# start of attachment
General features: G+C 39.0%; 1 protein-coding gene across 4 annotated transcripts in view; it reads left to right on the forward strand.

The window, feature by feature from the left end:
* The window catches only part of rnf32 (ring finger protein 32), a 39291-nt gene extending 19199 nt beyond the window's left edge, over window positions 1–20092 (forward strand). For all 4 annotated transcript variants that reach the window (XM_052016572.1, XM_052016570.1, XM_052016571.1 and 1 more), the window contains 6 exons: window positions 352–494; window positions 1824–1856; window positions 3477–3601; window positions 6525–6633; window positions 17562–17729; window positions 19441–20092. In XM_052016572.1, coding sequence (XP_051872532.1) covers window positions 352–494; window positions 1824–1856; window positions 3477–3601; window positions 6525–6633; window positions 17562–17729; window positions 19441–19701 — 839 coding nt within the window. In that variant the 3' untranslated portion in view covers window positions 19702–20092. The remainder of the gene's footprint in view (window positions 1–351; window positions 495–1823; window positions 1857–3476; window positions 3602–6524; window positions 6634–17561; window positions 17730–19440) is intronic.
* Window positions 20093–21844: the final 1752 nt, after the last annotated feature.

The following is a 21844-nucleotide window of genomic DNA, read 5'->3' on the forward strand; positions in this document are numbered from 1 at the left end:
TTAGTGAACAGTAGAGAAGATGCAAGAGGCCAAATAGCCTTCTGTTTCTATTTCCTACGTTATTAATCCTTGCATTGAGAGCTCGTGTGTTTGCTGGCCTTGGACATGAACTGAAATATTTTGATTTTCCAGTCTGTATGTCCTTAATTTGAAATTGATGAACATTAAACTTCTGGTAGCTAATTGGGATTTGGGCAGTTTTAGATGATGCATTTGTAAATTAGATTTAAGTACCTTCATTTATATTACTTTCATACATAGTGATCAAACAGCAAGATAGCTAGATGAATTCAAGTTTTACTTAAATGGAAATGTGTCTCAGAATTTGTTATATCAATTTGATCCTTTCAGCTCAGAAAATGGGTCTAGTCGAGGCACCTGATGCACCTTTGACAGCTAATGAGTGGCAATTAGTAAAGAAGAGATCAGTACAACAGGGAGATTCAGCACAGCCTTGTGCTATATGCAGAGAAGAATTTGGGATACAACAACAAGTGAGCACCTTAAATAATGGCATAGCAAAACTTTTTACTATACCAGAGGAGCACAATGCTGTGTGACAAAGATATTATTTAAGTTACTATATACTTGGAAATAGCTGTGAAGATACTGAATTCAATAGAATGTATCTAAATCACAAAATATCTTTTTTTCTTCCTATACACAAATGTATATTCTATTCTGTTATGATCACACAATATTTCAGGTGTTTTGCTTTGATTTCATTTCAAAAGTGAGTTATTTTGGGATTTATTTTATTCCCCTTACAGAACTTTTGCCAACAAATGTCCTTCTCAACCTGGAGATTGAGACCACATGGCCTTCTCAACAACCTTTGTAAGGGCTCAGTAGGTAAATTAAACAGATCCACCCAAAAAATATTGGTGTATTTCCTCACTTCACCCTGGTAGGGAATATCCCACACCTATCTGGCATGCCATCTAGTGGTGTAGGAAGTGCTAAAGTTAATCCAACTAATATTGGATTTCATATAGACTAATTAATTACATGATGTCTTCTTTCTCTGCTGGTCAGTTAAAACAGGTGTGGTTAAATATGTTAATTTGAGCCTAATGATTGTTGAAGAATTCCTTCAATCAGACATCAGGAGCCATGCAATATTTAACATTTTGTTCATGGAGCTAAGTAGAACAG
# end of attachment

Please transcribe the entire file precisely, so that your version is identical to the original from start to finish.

General features: G+C 39.0%; 1 protein-coding gene across 4 annotated transcripts in view; it reads left to right on the forward strand.

The window, feature by feature from the left end:
* The window catches only part of rnf32 (ring finger protein 32), a 39291-nt gene extending 19199 nt beyond the window's left edge, over window positions 1–20092 (forward strand). For all 4 annotated transcript variants that reach the window (XM_052016572.1, XM_052016570.1, XM_052016571.1 and 1 more), the window contains 6 exons: window positions 352–494; window positions 1824–1856; window positions 3477–3601; window positions 6525–6633; window positions 17562–17729; window positions 19441–20092. In XM_052016572.1, coding sequence (XP_051872532.1) covers window positions 352–494; window positions 1824–1856; window positions 3477–3601; window positions 6525–6633; window positions 17562–17729; window positions 19441–19701 — 839 coding nt within the window. In that variant the 3' untranslated portion in view covers window positions 19702–20092. The remainder of the gene's footprint in view (window positions 1–351; window positions 495–1823; window positions 1857–3476; window positions 3602–6524; window positions 6634–17561; window positions 17730–19440) is intronic.
* Window positions 20093–21844: the final 1752 nt, after the last annotated feature.

The following is a 21844-nucleotide window of genomic DNA, read 5'->3' on the forward strand; positions in this document are numbered from 1 at the left end:
TTAGTGAACAGTAGAGAAGATGCAAGAGGCCAAATAGCCTTCTGTTTCTATTTCCTACGTTATTAATCCTTGCATTGAGAGCTCGTGTGTTTGCTGGCCTTGGACATGAACTGAAATATTTTGATTTTCCAGTCTGTATGTCCTTAATTTGAAATTGATGAACATTAAACTTCTGGTAGCTAATTGGGATTTGGGCAGTTTTAGATGATGCATTTGTAAATTAGATTTAAGTACCTTCATTTATATTACTTTCATACATAGTGATCAAACAGCAAGATAGCTAGATGAATTCAAGTTTTACTTAAATGGAAATGTGTCTCAGAATTTGTTATATCAATTTGATCCTTTCAGCTCAGAAAATGGGTCTAGTCGAGGCACCTGATGCACCTTTGACAGCTAATGAGTGGCAATTAGTAAAGAAGAGATCAGTACAACAGGGAGATTCAGCACAGCCTTGTGCTATATGCAGAGAAGAATTTGGGATACAACAACAAGTGAGCACCTTAAATAATGGCATAGCAAAACTTTTTACTATACCAGAGGAGCACAATGCTGTGTGACAAAGATATTATTTAAGTTACTATATACTTGGAAATAGCTGTGAAGATACTGAATTCAATAGAATGTATCTAAATCACAAAATATCTTTTTTTCTTCCTATACACAAATGTATATTCTATTCTGTTATGATCACACAATATTTCAGGTGTTTTGCTTTGATTTCATTTCAAAAGTGAGTTATTTTGGGATTTATTTTATTCCCCTTACAGAACTTTTGCCAACAAATGTCCTTCTCAACCTGGAGATTGAGACCACATGGCCTTCTCAACAACCTTTGTAAGGGCTCAGTAGGTAAATTAAACAGATCCACCCAAAAAATATTGGTGTATTTCCTCACTTCACCCTGGTAGGGAATATCCCACACCTATCTGGCATGCCATCTAGTGGTGTAGGAAGTGCTAAAGTTAATCCAACTAATATTGGATTTCATATAGACTAATTAATTACATGATGTCTTCTTTCTCTGCTGGTCAGTTAAAACAGGTGTGGTTAAATATGTTAATTTGAGCCTAATGATTGTTGAAGAATTCCTTCAATCAGACATCAGGAGCCATGCAATATTTAACATTTTGTTCATGGAGCTAAGTAGAACAG